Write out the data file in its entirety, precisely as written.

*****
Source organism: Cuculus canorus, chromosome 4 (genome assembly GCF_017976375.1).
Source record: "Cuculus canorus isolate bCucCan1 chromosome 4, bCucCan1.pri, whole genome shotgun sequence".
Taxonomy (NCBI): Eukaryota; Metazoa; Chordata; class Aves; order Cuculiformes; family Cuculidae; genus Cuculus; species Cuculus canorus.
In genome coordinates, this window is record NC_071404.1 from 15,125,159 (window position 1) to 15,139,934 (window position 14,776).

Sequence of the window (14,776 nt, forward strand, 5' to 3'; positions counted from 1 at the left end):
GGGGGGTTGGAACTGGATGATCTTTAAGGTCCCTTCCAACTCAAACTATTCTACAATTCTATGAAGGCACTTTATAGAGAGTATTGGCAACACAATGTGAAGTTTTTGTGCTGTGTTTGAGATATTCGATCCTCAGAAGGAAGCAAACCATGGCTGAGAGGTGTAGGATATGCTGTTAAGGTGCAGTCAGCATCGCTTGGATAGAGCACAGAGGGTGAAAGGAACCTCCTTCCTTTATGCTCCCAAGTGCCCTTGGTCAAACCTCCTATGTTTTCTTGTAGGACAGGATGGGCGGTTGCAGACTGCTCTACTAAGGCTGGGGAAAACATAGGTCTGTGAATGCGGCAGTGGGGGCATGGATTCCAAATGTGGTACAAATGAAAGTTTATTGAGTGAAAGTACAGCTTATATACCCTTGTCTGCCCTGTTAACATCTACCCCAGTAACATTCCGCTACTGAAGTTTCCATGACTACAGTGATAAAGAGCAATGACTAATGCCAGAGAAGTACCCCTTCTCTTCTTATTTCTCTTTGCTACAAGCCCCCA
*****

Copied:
Source organism: Cuculus canorus, chromosome 4 (genome assembly GCF_017976375.1).
Source record: "Cuculus canorus isolate bCucCan1 chromosome 4, bCucCan1.pri, whole genome shotgun sequence".
Taxonomy (NCBI): Eukaryota; Metazoa; Chordata; class Aves; order Cuculiformes; family Cuculidae; genus Cuculus; species Cuculus canorus.
In genome coordinates, this window is record NC_071404.1 from 15,125,159 (window position 1) to 15,139,934 (window position 14,776).

Sequence of the window (14,776 nt, forward strand, 5' to 3'; positions counted from 1 at the left end):
GGGGGGTTGGAACTGGATGATCTTTAAGGTCCCTTCCAACTCAAACTATTCTACAATTCTATGAAGGCACTTTATAGAGAGTATTGGCAACACAATGTGAAGTTTTTGTGCTGTGTTTGAGATATTCGATCCTCAGAAGGAAGCAAACCATGGCTGAGAGGTGTAGGATATGCTGTTAAGGTGCAGTCAGCATCGCTTGGATAGAGCACAGAGGGTGAAAGGAACCTCCTTCCTTTATGCTCCCAAGTGCCCTTGGTCAAACCTCCTATGTTTTCTTGTAGGACAGGATGGGCGGTTGCAGACTGCTCTACTAAGGCTGGGGAAAACATAGGTCTGTGAATGCGGCAGTGGGGGCATGGATTCCAAATGTGGTACAAATGAAAGTTTATTGAGTGAAAGTACAGCTTATATACCCTTGTCTGCCCTGTTAACATCTACCCCAGTAACATTCCGCTACTGAAGTTTCCATGACTACAGTGATAAAGAGCAATGACTAATGCCAGAGAAGTACCCCTTCTCTTCTTATTTCTCTTTGCTACAAGCCCCCA